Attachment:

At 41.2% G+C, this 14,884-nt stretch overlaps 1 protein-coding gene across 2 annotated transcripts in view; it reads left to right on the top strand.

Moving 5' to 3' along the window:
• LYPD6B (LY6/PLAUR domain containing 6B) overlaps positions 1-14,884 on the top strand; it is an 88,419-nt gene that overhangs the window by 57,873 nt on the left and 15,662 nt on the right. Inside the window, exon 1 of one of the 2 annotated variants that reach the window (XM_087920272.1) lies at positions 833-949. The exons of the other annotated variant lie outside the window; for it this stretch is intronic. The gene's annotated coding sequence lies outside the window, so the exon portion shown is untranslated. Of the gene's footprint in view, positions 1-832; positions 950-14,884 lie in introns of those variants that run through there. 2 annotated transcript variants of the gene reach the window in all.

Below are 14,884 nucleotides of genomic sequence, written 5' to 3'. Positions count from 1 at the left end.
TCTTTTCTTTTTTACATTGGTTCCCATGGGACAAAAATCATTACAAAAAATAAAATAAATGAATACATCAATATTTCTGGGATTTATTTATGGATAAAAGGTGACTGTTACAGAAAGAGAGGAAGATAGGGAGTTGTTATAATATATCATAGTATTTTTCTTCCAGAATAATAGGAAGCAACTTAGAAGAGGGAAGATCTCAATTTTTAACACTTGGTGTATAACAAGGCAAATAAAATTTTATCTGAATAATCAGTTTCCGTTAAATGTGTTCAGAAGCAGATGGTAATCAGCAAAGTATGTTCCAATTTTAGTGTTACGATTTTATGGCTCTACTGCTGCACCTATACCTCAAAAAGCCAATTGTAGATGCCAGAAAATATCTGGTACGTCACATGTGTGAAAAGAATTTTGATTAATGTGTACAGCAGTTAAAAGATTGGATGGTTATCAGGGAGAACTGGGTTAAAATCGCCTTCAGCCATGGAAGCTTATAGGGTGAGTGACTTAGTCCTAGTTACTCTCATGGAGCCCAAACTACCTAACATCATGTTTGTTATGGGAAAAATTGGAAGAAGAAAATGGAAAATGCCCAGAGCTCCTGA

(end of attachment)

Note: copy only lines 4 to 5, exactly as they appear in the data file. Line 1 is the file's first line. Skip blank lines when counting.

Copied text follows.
Below are 14,884 nucleotides of genomic sequence, written 5' to 3'. Positions count from 1 at the left end.
TCTTTTCTTTTTTACATTGGTTCCCATGGGACAAAAATCATTACAAAAAATAAAATAAATGAATACATCAATATTTCTGGGATTTATTTATGGATAAAAGGTGACTGTTACAGAAAGAGAGGAAGATAGGGAGTTGTTATAATATATCATAGTATTTTTCTTCCAGAATAATAGGAAGCAACTTAGAAGAGGGAAGATCTCAATTTTTAACACTTGGTGTATAACAAGGCAAATAAAATTTTATCTGAATAATCAGTTTCCGTTAAATGTGTTCAGAAGCAGATGGTAATCAGCAAAGTATGTTCCAATTTTAGTGTTACGATTTTATGGCTCTACTGCTGCACCTATACCTCAAAAAGCCAATTGTAGATGCCAGAAAATATCTGGTACGTCACATGTGTGAAAAGAATTTTGATTAATGTGTACAGCAGTTAAAAGATTGGATGGTTATCAGGGAGAACTGGGTTAAAATCGCCTTCAGCCATGGAAGCTTATAGGGTGAGTGACTTAGTCCTAGTTACTCTCATGGAGCCCAAACTACCTAACATCATGTTTGTTATGGGAAAAATTGGAAGAAGAAAATGGAAAATGCCCAGAGCTCCTGA